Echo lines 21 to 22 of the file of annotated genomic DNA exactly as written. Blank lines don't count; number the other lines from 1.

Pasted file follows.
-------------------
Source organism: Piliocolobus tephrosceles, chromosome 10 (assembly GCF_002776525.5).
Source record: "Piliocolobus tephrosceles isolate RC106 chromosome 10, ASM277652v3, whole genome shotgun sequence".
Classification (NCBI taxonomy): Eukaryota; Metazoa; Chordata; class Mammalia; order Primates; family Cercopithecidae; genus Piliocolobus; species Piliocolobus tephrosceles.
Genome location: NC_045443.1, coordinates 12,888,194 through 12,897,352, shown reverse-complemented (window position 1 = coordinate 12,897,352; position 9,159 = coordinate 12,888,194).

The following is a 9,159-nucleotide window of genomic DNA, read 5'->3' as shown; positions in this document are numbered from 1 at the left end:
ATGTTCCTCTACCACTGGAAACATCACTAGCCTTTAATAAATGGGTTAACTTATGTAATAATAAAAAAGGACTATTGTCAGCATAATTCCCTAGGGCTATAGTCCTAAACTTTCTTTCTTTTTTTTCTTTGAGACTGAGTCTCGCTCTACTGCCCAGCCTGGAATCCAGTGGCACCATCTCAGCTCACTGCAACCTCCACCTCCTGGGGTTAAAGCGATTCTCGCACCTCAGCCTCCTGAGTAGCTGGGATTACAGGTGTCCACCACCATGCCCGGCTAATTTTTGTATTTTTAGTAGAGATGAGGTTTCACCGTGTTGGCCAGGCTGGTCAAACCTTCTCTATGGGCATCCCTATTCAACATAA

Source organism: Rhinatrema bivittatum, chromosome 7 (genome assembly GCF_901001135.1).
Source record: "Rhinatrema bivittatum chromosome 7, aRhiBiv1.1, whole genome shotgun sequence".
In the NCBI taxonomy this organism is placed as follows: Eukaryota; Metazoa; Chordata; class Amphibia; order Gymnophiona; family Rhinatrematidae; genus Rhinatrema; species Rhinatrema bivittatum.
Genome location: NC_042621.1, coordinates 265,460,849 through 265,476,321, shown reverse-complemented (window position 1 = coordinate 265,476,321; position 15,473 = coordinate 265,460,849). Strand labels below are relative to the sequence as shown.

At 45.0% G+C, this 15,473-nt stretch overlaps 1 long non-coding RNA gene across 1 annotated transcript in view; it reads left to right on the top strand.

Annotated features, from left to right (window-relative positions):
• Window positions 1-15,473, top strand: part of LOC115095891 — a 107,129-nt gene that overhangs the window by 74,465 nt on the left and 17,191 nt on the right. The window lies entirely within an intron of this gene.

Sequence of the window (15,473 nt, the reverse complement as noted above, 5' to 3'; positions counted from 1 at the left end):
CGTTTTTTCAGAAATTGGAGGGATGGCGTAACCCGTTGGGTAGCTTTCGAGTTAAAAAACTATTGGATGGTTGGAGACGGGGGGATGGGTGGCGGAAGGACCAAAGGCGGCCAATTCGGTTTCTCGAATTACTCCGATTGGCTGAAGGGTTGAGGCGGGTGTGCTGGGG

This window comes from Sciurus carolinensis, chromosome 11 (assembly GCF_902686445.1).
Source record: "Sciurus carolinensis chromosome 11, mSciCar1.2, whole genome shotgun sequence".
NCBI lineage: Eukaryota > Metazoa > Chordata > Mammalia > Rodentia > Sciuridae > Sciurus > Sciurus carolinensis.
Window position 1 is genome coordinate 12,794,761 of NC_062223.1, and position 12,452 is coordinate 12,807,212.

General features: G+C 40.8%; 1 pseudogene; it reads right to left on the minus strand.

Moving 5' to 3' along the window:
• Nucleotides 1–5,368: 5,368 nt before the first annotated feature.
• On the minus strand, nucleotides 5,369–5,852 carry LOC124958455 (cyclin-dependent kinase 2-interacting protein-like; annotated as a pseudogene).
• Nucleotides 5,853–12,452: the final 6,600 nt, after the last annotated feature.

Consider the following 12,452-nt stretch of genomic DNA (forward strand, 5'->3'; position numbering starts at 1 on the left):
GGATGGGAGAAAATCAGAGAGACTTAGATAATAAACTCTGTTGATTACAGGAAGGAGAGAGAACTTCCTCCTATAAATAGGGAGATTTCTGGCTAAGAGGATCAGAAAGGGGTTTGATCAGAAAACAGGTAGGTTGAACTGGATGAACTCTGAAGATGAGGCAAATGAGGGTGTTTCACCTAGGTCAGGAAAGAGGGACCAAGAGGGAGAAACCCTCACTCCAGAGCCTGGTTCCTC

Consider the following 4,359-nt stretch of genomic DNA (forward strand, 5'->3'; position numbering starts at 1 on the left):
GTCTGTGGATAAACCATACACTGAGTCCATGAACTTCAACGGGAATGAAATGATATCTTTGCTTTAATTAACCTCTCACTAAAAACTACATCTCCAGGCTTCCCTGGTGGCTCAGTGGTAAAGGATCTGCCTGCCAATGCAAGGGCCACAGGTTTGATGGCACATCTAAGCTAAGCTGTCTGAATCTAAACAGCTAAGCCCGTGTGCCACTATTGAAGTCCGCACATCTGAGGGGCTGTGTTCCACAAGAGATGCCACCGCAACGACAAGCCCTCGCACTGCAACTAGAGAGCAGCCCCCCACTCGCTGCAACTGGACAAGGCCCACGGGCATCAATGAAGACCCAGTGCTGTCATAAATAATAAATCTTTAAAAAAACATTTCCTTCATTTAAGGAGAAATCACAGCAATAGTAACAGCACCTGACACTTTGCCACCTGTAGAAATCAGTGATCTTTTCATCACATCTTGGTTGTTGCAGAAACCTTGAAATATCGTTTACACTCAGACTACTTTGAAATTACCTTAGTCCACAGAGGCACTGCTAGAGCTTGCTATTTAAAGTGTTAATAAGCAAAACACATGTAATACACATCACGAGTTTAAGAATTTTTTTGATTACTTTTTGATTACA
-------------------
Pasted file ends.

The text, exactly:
Moving 5' to 3' along the window:
• Nucleotides 1–5,368: 5,368 nt before the first annotated feature.